5. They’re going to be so busy dealing with everything around the layoffs, that they won’t have time for me.
  6. I’m transferring to another group and won’t be reporting to them anymore.
  7. They just have a conflict that day, so we can meet another time.

Honestly, any of the above could be true. And I’m prepared for just about any eventuality. I have been looking through my files for projects I originally intended to complete in the next 2 years, but I put aside because this job is taking all my time. And if I do get laid off, I’m at no loss for what to do. I really hope that happens, provided I receive comfortable safety net of at least 6 months’ pay and insurance coverage to carry me through. I just don’t want my spouse to worry — as they always do, anyway. But I don’t want to give them any more reason to be concerned.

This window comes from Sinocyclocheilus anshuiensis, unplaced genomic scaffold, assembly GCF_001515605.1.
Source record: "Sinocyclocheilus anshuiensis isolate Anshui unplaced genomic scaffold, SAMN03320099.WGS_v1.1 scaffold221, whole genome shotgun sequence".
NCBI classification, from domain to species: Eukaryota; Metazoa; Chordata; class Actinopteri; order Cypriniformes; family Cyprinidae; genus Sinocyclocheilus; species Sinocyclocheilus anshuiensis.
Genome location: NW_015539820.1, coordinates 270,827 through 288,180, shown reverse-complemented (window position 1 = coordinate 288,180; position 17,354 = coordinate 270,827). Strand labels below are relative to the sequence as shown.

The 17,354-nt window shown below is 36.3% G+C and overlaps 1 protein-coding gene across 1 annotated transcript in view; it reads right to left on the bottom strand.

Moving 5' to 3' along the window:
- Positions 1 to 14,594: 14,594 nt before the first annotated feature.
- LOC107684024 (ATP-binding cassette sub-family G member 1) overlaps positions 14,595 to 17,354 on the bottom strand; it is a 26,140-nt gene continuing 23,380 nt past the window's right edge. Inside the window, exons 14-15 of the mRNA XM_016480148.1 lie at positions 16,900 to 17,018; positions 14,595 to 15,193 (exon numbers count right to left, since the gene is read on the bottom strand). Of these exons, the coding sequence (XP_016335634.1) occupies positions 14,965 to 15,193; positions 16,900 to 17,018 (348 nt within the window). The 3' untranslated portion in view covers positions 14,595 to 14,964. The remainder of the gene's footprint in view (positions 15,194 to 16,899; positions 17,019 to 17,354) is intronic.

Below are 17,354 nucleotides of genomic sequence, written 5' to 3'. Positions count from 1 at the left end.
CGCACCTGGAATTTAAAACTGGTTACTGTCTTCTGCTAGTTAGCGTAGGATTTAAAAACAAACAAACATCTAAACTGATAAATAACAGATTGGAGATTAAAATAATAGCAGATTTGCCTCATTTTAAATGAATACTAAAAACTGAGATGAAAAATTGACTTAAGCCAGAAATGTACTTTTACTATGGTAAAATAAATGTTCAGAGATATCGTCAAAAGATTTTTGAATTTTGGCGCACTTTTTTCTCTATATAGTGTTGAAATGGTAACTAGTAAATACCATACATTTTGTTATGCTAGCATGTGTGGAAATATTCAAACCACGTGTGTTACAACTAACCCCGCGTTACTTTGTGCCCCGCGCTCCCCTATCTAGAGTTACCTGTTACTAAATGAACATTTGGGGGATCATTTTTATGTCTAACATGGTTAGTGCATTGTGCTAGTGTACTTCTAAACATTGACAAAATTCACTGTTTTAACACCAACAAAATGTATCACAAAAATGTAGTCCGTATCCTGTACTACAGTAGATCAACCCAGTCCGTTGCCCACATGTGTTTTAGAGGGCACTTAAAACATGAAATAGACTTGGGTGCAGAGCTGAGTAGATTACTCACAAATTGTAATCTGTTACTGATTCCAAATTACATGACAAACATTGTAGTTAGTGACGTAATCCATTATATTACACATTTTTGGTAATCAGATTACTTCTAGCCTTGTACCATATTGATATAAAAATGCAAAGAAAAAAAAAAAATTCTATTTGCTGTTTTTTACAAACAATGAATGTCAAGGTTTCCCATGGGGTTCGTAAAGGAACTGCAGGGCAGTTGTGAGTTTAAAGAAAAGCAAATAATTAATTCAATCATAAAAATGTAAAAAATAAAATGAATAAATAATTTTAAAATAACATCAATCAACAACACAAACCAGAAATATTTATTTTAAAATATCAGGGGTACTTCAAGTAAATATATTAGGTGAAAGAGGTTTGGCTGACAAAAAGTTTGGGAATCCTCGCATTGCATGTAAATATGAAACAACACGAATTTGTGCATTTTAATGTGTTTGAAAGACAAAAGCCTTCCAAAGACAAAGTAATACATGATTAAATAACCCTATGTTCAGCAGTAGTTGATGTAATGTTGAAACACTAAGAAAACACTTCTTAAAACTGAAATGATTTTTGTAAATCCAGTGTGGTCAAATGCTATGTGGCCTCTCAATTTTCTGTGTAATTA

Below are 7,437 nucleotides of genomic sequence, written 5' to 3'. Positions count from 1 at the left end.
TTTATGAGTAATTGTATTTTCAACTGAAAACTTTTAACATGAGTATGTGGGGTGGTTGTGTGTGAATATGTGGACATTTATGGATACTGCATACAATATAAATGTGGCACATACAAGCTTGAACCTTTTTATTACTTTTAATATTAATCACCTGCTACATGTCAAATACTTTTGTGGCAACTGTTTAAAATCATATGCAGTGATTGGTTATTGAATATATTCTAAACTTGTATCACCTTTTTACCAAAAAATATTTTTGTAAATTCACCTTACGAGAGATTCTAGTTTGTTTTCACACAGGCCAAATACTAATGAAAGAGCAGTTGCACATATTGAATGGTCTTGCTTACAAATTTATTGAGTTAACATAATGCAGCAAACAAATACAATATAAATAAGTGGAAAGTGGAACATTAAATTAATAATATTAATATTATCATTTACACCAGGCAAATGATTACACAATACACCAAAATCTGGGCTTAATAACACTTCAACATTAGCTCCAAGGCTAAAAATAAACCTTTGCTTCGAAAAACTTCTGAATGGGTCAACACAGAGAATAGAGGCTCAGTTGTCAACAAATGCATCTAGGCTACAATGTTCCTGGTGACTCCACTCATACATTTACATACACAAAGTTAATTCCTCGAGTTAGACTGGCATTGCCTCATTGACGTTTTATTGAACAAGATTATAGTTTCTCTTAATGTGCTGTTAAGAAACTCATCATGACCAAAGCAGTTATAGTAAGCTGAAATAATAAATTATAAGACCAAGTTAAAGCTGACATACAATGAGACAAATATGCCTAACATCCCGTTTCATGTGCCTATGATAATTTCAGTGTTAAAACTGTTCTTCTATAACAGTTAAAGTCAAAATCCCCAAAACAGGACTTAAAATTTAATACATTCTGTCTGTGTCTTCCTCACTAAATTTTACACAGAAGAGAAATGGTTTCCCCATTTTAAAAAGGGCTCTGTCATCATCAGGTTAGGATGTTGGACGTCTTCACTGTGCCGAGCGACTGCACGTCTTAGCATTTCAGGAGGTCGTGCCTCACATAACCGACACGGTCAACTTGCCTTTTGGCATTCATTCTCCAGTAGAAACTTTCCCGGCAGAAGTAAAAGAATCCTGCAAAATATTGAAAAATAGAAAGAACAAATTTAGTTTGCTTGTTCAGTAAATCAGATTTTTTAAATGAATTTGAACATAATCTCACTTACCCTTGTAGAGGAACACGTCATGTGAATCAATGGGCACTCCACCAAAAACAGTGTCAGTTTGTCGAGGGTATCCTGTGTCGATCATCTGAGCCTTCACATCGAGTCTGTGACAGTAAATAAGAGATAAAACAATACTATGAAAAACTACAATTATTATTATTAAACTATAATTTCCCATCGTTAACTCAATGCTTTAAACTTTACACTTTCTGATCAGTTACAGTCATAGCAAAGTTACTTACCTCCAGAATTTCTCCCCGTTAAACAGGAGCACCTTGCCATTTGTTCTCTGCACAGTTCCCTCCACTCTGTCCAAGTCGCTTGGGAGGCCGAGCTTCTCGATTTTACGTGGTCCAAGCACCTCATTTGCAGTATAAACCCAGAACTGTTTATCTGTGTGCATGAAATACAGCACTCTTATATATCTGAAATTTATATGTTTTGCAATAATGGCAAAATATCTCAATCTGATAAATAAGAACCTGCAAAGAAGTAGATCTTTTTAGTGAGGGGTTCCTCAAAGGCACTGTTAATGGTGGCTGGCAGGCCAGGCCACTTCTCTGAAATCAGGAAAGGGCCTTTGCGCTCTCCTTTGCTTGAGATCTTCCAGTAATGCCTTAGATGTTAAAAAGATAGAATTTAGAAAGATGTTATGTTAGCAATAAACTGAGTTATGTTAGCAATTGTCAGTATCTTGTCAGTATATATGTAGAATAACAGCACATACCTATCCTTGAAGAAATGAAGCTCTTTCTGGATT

I really do have a ton of stuff I need to get done, and having a few months off will go a long way towards clearing the decks. It will also give me lots of time to gear up for the next phase of my work. The job I’ve been in, has been interesting. But it’s also shown me what I do not want to do — I’d rather not have to deal with people. I want to deal with data. Numbers. Patterns. People make me crazy, and I get tired of being all social ‘n’ sh*t.

Numbers and patterns and algorithms, on the other hand…

Anyway, things should be interesting at work today. I think it’s going to be very quiet. I hear people openly discussing their concerns — especially folks who are older. I’m 50, so that puts me in the cross-hairs. Who the hell is going to keep me on, with my senior-level salary, when they can get people literally half my age, who are much more hip and attuned to the latest trends?

Who indeed?

Please-please-please lay me off, with a tasty severance package. I’ll do fine. I promise.